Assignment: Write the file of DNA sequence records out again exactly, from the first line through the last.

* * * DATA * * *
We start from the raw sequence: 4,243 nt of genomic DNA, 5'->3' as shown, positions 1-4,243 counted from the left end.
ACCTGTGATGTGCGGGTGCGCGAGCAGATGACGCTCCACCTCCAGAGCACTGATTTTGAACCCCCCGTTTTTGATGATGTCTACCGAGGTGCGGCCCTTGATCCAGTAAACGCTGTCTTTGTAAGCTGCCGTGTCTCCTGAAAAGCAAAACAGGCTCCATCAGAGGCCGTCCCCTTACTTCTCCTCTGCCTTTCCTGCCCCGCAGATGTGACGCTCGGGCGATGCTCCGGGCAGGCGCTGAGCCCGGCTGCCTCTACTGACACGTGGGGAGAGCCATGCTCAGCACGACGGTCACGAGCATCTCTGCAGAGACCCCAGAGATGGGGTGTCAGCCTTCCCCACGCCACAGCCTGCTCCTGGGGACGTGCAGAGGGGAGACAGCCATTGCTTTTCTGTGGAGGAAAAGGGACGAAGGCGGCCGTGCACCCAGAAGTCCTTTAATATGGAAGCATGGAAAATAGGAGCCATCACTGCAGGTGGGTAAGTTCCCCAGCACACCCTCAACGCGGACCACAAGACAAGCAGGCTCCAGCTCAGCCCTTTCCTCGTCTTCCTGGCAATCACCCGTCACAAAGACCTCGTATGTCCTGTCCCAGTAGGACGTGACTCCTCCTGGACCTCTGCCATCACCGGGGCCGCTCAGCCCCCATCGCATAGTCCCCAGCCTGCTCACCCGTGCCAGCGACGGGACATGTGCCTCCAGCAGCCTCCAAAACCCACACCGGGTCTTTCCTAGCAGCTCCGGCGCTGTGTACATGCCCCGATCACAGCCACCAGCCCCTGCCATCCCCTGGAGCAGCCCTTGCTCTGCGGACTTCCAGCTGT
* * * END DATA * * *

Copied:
We start from the raw sequence: 4,243 nt of genomic DNA, 5'->3' as shown, positions 1-4,243 counted from the left end.
ACCTGTGATGTGCGGGTGCGCGAGCAGATGACGCTCCACCTCCAGAGCACTGATTTTGAACCCCCCGTTTTTGATGATGTCTACCGAGGTGCGGCCCTTGATCCAGTAAACGCTGTCTTTGTAAGCTGCCGTGTCTCCTGAAAAGCAAAACAGGCTCCATCAGAGGCCGTCCCCTTACTTCTCCTCTGCCTTTCCTGCCCCGCAGATGTGACGCTCGGGCGATGCTCCGGGCAGGCGCTGAGCCCGGCTGCCTCTACTGACACGTGGGGAGAGCCATGCTCAGCACGACGGTCACGAGCATCTCTGCAGAGACCCCAGAGATGGGGTGTCAGCCTTCCCCACGCCACAGCCTGCTCCTGGGGACGTGCAGAGGGGAGACAGCCATTGCTTTTCTGTGGAGGAAAAGGGACGAAGGCGGCCGTGCACCCAGAAGTCCTTTAATATGGAAGCATGGAAAATAGGAGCCATCACTGCAGGTGGGTAAGTTCCCCAGCACACCCTCAACGCGGACCACAAGACAAGCAGGCTCCAGCTCAGCCCTTTCCTCGTCTTCCTGGCAATCACCCGTCACAAAGACCTCGTATGTCCTGTCCCAGTAGGACGTGACTCCTCCTGGACCTCTGCCATCACCGGGGCCGCTCAGCCCCCATCGCATAGTCCCCAGCCTGCTCACCCGTGCCAGCGACGGGACATGTGCCTCCAGCAGCCTCCAAAACCCACACCGGGTCTTTCCTAGCAGCTCCGGCGCTGTGTACATGCCCCGATCACAGCCACCAGCCCCTGCCATCCCCTGGAGCAGCCCTTGCTCTGCGGACTTCCAGCTGT